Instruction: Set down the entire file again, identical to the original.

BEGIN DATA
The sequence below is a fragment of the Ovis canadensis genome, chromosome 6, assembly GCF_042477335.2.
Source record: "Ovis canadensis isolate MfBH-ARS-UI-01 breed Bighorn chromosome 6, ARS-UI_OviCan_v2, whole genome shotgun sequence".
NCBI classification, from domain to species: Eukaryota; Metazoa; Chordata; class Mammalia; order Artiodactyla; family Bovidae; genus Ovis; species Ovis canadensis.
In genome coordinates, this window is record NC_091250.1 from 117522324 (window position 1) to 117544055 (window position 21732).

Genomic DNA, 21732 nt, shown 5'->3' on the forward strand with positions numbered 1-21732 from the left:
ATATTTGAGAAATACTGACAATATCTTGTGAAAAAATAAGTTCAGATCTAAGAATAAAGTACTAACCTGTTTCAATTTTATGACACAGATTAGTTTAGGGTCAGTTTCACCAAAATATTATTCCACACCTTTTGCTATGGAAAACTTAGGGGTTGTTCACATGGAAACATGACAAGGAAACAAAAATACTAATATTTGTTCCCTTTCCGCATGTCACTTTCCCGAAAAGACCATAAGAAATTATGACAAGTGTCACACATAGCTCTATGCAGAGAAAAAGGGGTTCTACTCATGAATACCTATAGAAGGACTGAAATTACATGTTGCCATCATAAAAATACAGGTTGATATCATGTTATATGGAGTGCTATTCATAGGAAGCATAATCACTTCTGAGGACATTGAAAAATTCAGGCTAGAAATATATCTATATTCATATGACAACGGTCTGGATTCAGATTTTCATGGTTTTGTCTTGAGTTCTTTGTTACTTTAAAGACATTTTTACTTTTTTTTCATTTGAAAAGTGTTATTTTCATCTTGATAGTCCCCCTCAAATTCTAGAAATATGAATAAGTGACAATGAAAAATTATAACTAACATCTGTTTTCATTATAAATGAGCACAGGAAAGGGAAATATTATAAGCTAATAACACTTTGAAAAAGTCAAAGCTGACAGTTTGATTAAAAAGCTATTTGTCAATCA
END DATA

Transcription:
The sequence below is a fragment of the Ovis canadensis genome, chromosome 6, assembly GCF_042477335.2.
Source record: "Ovis canadensis isolate MfBH-ARS-UI-01 breed Bighorn chromosome 6, ARS-UI_OviCan_v2, whole genome shotgun sequence".
NCBI classification, from domain to species: Eukaryota; Metazoa; Chordata; class Mammalia; order Artiodactyla; family Bovidae; genus Ovis; species Ovis canadensis.
In genome coordinates, this window is record NC_091250.1 from 117522324 (window position 1) to 117544055 (window position 21732).

Genomic DNA, 21732 nt, shown 5'->3' on the forward strand with positions numbered 1-21732 from the left:
ATATTTGAGAAATACTGACAATATCTTGTGAAAAAATAAGTTCAGATCTAAGAATAAAGTACTAACCTGTTTCAATTTTATGACACAGATTAGTTTAGGGTCAGTTTCACCAAAATATTATTCCACACCTTTTGCTATGGAAAACTTAGGGGTTGTTCACATGGAAACATGACAAGGAAACAAAAATACTAATATTTGTTCCCTTTCCGCATGTCACTTTCCCGAAAAGACCATAAGAAATTATGACAAGTGTCACACATAGCTCTATGCAGAGAAAAAGGGGTTCTACTCATGAATACCTATAGAAGGACTGAAATTACATGTTGCCATCATAAAAATACAGGTTGATATCATGTTATATGGAGTGCTATTCATAGGAAGCATAATCACTTCTGAGGACATTGAAAAATTCAGGCTAGAAATATATCTATATTCATATGACAACGGTCTGGATTCAGATTTTCATGGTTTTGTCTTGAGTTCTTTGTTACTTTAAAGACATTTTTACTTTTTTTTCATTTGAAAAGTGTTATTTTCATCTTGATAGTCCCCCTCAAATTCTAGAAATATGAATAAGTGACAATGAAAAATTATAACTAACATCTGTTTTCATTATAAATGAGCACAGGAAAGGGAAATATTATAAGCTAATAACACTTTGAAAAAGTCAAAGCTGACAGTTTGATTAAAAAGCTATTTGTCAATCA